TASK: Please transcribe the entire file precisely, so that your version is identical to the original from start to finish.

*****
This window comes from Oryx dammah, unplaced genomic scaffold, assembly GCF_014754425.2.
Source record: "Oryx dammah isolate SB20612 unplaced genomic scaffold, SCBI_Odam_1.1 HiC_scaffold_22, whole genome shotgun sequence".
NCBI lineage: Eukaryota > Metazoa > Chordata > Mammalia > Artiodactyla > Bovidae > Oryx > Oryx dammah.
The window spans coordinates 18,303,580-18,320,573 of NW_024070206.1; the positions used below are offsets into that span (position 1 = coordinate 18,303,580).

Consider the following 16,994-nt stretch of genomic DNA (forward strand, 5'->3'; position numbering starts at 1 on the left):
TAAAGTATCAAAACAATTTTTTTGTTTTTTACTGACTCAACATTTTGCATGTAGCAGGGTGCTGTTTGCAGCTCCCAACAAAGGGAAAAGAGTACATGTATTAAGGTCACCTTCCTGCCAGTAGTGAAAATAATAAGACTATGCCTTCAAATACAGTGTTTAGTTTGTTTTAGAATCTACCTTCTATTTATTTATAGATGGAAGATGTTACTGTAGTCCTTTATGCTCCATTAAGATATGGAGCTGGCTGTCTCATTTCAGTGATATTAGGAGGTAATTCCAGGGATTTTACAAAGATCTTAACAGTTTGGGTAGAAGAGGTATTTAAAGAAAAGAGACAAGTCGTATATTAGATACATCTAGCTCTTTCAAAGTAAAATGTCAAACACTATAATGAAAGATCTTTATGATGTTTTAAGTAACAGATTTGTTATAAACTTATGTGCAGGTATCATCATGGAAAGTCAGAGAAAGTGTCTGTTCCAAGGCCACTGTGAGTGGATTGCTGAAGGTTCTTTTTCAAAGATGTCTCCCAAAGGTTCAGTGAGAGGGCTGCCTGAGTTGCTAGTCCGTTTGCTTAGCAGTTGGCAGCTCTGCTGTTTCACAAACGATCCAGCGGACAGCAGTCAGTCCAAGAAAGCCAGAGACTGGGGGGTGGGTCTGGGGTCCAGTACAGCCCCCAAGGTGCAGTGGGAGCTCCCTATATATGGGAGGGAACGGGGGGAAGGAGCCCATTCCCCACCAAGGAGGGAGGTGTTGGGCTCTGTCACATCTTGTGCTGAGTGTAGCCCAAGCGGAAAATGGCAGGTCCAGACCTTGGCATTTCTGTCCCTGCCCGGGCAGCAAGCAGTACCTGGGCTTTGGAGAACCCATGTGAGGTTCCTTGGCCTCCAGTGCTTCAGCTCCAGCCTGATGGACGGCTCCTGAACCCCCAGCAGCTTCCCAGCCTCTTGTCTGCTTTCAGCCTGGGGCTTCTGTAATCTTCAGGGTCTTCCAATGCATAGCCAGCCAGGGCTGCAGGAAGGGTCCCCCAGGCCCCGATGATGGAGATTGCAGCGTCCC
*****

This window comes from Oryx dammah, unplaced genomic scaffold, assembly GCF_014754425.2.
Source record: "Oryx dammah isolate SB20612 unplaced genomic scaffold, SCBI_Odam_1.1 HiC_scaffold_22, whole genome shotgun sequence".
NCBI lineage: Eukaryota > Metazoa > Chordata > Mammalia > Artiodactyla > Bovidae > Oryx > Oryx dammah.
The window spans coordinates 18,303,580-18,320,573 of NW_024070206.1; the positions used below are offsets into that span (position 1 = coordinate 18,303,580).

Consider the following 16,994-nt stretch of genomic DNA (forward strand, 5'->3'; position numbering starts at 1 on the left):
TAAAGTATCAAAACAATTTTTTTGTTTTTTACTGACTCAACATTTTGCATGTAGCAGGGTGCTGTTTGCAGCTCCCAACAAAGGGAAAAGAGTACATGTATTAAGGTCACCTTCCTGCCAGTAGTGAAAATAATAAGACTATGCCTTCAAATACAGTGTTTAGTTTGTTTTAGAATCTACCTTCTATTTATTTATAGATGGAAGATGTTACTGTAGTCCTTTATGCTCCATTAAGATATGGAGCTGGCTGTCTCATTTCAGTGATATTAGGAGGTAATTCCAGGGATTTTACAAAGATCTTAACAGTTTGGGTAGAAGAGGTATTTAAAGAAAAGAGACAAGTCGTATATTAGATACATCTAGCTCTTTCAAAGTAAAATGTCAAACACTATAATGAAAGATCTTTATGATGTTTTAAGTAACAGATTTGTTATAAACTTATGTGCAGGTATCATCATGGAAAGTCAGAGAAAGTGTCTGTTCCAAGGCCACTGTGAGTGGATTGCTGAAGGTTCTTTTTCAAAGATGTCTCCCAAAGGTTCAGTGAGAGGGCTGCCTGAGTTGCTAGTCCGTTTGCTTAGCAGTTGGCAGCTCTGCTGTTTCACAAACGATCCAGCGGACAGCAGTCAGTCCAAGAAAGCCAGAGACTGGGGGGTGGGTCTGGGGTCCAGTACAGCCCCCAAGGTGCAGTGGGAGCTCCCTATATATGGGAGGGAACGGGGGGAAGGAGCCCATTCCCCACCAAGGAGGGAGGTGTTGGGCTCTGTCACATCTTGTGCTGAGTGTAGCCCAAGCGGAAAATGGCAGGTCCAGACCTTGGCATTTCTGTCCCTGCCCGGGCAGCAAGCAGTACCTGGGCTTTGGAGAACCCATGTGAGGTTCCTTGGCCTCCAGTGCTTCAGCTCCAGCCTGATGGACGGCTCCTGAACCCCCAGCAGCTTCCCAGCCTCTTGTCTGCTTTCAGCCTGGGGCTTCTGTAATCTTCAGGGTCTTCCAATGCATAGCCAGCCAGGGCTGCAGGAAGGGTCCCCCAGGCCCCGATGATGGAGATTGCAGCGTCCC